Google maps have not only helped us to get to our destinations much easier but has also aided in exploring our surroundings on another level. Now, with the help of the same software, a group of international researchers is able to zoom into the human body right up to the cellular level.
Currently, this technology is helping researchers to understand osteoarthritis and chronic joint pain, which is often seen in elderly people, by studying the hip tissue better. This can then be used for other tissues as well to have a clearer understanding of other problems as well.
Melissa Knothe Tate, an engineer and biologist at the University of New South Wales in Australia who is leading the project, came up with the idea for the project after previous research into how transfer of nutrients among blood, cartilage, and bone tissues affects the onset of osteoarthritis.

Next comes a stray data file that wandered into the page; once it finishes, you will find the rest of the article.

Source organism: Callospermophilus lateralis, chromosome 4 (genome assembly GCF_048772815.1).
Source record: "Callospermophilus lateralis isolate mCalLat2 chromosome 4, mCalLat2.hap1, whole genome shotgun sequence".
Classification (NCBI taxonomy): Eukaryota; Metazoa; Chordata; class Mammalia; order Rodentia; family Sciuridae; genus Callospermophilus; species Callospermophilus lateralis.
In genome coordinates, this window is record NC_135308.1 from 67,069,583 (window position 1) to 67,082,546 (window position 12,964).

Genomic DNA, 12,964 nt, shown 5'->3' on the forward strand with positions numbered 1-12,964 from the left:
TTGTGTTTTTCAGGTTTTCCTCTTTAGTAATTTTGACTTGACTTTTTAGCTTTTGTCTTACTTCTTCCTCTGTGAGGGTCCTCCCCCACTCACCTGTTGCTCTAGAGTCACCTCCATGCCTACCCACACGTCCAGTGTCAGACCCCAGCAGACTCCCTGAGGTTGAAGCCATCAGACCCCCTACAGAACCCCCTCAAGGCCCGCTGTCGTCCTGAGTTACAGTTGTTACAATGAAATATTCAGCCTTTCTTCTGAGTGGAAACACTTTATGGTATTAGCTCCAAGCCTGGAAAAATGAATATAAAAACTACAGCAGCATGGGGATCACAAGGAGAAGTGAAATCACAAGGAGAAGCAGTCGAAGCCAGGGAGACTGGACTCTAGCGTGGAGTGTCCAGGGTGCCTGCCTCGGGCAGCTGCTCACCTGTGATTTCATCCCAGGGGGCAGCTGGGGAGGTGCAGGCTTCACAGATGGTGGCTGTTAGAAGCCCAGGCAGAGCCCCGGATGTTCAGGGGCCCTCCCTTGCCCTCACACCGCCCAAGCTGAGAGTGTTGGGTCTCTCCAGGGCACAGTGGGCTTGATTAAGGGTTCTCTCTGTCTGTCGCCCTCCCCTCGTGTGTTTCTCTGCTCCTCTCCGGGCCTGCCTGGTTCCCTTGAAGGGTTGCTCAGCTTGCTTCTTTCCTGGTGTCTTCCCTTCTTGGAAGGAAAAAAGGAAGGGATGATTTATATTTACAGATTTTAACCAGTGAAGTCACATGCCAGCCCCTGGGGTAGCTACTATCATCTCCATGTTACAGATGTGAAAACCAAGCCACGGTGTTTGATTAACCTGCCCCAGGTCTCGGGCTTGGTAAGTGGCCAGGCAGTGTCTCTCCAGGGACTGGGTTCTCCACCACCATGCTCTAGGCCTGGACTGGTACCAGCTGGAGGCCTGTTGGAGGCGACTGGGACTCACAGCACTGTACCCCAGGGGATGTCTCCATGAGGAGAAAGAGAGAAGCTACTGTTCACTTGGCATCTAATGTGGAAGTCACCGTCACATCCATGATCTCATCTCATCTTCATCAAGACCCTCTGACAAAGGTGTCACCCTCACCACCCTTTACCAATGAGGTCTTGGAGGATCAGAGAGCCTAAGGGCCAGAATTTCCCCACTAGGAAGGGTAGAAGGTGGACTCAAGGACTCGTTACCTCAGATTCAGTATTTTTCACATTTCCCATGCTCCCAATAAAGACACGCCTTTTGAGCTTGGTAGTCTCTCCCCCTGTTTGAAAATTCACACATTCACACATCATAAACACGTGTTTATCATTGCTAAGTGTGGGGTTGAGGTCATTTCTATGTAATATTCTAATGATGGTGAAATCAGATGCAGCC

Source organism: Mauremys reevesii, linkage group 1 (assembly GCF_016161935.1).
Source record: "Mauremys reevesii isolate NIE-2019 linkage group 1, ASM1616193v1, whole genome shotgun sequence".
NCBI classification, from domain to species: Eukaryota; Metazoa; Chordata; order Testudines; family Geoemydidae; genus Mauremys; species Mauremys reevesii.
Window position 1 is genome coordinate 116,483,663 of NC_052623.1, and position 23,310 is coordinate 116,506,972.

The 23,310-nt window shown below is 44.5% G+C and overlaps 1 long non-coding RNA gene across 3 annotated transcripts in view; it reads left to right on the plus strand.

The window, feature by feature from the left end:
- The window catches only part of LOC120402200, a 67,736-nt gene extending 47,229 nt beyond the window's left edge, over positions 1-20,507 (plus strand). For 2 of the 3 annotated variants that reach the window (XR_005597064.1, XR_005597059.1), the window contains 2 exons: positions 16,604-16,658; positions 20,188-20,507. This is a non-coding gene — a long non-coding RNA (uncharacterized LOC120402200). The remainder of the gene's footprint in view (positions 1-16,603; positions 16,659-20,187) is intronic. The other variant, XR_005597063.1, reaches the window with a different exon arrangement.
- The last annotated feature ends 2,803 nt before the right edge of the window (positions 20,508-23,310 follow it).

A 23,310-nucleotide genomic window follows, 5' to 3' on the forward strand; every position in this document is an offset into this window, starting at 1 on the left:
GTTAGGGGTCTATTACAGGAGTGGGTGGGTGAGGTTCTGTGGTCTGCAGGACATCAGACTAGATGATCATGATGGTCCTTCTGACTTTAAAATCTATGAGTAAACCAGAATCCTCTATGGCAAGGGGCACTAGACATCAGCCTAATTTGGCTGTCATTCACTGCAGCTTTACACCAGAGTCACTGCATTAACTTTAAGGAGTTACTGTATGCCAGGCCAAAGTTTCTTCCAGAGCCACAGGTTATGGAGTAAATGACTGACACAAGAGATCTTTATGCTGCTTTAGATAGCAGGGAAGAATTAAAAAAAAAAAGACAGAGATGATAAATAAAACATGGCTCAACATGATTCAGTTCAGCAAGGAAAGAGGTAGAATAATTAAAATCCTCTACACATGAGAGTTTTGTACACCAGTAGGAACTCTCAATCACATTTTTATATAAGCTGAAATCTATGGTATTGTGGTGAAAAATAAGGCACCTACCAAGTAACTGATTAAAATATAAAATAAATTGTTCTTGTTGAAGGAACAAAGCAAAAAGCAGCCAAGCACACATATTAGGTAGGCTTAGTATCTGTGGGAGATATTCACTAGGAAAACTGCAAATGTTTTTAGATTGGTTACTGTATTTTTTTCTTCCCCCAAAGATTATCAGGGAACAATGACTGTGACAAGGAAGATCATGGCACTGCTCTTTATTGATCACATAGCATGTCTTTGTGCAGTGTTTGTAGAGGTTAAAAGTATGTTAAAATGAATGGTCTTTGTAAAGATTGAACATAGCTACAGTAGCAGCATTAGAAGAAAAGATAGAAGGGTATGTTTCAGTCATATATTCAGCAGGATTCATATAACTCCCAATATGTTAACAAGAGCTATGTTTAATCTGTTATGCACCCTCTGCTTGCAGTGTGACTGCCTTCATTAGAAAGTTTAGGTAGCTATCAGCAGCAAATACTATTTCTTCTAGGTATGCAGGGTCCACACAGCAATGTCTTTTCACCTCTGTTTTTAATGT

In order to understand this cellular traffic in humans, numerous photos of the hip bone were taken with a scanning electron microscope. This data was then compiled by the researchers and terabytes of data is fed into Google’s algorithms, which allow a user to zoom in or zoom out on the tissues just like we do with Google maps. Without this, the team would have taken 25 years to complete the molecular analysis of the tissue.
“For the first time we have the ability to go from the whole body down to how the cells are getting their nutrition and how this is all connected,” Knothe Tate said. “This could open the door to as yet unknown new therapies and prevention.”
While Knothe Tate, plans on finding treatments for osteoarthritis in the high, other researchers from Harvard University, who are familiar with this project want to test the same scenarios for the connections in the mouse brain.